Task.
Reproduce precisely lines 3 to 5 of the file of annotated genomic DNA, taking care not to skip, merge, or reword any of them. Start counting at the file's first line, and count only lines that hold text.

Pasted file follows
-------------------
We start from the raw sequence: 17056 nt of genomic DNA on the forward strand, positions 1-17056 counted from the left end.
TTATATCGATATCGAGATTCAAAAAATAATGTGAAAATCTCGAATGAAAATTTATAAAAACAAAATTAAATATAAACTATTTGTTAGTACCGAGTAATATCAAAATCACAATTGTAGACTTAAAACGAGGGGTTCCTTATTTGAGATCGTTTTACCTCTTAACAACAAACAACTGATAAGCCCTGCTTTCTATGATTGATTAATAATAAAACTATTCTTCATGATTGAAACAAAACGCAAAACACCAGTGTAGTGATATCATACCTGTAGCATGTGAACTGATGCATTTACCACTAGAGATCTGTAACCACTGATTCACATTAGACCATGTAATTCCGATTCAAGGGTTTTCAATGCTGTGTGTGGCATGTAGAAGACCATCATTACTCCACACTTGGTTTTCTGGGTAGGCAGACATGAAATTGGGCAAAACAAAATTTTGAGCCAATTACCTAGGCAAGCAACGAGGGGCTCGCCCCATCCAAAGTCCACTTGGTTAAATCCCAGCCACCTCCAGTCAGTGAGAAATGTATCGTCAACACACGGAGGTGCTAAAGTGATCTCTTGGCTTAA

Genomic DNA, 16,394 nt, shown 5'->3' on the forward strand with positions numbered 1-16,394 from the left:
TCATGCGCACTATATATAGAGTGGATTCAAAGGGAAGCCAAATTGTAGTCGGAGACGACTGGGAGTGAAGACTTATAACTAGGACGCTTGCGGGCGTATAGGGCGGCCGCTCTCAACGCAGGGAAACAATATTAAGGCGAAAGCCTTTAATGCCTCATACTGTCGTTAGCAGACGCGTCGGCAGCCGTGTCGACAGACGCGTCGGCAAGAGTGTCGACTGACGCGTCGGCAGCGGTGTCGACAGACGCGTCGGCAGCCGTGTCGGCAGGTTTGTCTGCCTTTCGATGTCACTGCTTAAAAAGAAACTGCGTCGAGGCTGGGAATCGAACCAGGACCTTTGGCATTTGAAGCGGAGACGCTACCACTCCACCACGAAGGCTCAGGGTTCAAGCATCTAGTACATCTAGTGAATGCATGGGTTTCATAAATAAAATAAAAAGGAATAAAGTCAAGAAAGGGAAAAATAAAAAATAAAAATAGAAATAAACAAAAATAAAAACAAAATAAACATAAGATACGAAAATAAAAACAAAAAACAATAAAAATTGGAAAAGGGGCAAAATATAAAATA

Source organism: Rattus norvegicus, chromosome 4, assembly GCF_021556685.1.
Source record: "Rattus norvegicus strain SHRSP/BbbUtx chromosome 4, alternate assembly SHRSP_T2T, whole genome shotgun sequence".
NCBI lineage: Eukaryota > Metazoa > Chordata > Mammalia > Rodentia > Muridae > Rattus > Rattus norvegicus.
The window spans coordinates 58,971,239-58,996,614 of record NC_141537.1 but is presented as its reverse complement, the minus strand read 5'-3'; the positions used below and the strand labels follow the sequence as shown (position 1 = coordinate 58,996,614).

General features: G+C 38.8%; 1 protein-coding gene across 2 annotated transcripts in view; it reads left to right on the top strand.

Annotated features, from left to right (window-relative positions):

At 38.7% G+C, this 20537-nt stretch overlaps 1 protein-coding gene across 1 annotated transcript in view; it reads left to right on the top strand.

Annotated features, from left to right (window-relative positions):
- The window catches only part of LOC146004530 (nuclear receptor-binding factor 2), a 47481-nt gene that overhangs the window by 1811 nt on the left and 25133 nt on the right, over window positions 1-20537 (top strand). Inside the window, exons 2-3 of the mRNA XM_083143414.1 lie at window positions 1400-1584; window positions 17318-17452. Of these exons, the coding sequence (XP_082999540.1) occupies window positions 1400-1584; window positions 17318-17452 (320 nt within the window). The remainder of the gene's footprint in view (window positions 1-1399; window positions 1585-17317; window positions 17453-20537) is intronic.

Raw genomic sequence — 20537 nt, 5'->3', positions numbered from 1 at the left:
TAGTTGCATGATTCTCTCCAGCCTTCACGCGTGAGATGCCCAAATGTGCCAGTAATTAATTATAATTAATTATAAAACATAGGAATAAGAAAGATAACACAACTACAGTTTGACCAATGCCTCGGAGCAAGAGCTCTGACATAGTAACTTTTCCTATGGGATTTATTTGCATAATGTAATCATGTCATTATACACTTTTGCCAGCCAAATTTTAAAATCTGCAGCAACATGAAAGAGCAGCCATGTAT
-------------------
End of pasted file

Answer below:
Genomic DNA, 16,394 nt, shown 5'->3' on the forward strand with positions numbered 1-16,394 from the left:
TCATGCGCACTATATATAGAGTGGATTCAAAGGGAAGCCAAATTGTAGTCGGAGACGACTGGGAGTGAAGACTTATAACTAGGACGCTTGCGGGCGTATAGGGCGGCCGCTCTCAACGCAGGGAAACAATATTAAGGCGAAAGCCTTTAATGCCTCATACTGTCGTTAGCAGACGCGTCGGCAGCCGTGTCGACAGACGCGTCGGCAAGAGTGTCGACTGACGCGTCGGCAGCGGTGTCGACAGACGCGTCGGCAGCCGTGTCGGCAGGTTTGTCTGCCTTTCGATGTCACTGCTTAAAAAGAAACTGCGTCGAGGCTGGGAATCGAACCAGGACCTTTGGCATTTGAAGCGGAGACGCTACCACTCCACCACGAAGGCTCAGGGTTCAAGCATCTAGTACATCTAGTGAATGCATGGGTTTCATAAATAAAATAAAAAGGAATAAAGTCAAGAAAGGGAAAAATAAAAAATAAAAATAGAAATAAACAAAAATAAAAACAAAATAAACATAAGATACGAAAATAAAAACAAAAAACAATAAAAATTGGAAAAGGGGCAAAATATAAAATA

Source organism: Rattus norvegicus, chromosome 4, assembly GCF_021556685.1.